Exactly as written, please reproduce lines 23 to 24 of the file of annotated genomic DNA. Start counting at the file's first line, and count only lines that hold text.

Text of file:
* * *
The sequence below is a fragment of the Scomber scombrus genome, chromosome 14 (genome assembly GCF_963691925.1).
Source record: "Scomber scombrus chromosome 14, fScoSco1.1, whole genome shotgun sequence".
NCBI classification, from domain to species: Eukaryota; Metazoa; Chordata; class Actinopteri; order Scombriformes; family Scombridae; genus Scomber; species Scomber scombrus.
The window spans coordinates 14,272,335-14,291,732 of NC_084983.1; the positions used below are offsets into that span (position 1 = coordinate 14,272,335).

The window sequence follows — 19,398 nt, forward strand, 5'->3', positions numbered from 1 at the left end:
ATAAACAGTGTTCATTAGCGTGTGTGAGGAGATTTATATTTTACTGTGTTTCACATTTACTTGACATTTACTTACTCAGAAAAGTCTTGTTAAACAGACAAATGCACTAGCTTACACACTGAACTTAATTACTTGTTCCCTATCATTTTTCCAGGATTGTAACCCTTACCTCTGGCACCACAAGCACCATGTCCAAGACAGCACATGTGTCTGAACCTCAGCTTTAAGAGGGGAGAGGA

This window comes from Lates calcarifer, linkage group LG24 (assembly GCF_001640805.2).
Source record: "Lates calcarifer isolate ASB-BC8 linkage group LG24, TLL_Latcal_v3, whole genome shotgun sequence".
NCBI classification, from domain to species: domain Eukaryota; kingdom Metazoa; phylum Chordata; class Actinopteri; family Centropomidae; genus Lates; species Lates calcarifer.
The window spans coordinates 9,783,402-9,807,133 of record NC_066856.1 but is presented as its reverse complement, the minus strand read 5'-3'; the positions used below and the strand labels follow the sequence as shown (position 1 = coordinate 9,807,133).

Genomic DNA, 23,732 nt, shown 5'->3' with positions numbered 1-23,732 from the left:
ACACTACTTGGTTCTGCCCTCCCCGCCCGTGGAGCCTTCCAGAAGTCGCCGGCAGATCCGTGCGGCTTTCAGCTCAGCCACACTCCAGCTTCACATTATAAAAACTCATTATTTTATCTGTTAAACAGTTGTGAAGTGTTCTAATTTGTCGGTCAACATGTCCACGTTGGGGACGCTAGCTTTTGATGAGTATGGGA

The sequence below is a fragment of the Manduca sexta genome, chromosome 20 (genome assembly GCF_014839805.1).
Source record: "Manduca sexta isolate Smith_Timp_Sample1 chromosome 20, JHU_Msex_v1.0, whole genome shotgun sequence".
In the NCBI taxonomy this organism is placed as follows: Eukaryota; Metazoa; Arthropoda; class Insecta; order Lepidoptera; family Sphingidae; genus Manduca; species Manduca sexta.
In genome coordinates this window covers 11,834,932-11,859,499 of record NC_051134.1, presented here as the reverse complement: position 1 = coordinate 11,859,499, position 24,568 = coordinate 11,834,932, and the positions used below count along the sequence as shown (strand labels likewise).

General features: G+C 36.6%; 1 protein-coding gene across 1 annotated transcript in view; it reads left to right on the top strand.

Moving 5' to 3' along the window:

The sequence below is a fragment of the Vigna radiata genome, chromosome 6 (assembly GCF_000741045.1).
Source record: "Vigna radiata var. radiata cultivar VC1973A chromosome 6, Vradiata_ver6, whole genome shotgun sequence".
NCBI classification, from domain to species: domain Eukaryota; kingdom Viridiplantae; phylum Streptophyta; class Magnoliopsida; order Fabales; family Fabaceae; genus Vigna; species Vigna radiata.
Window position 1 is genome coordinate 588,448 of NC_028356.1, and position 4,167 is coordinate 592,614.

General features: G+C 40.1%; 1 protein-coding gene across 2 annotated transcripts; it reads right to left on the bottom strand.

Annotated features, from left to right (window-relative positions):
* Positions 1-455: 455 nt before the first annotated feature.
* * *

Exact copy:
General features: G+C 40.1%; 1 protein-coding gene across 2 annotated transcripts; it reads right to left on the bottom strand.

Annotated features, from left to right (window-relative positions):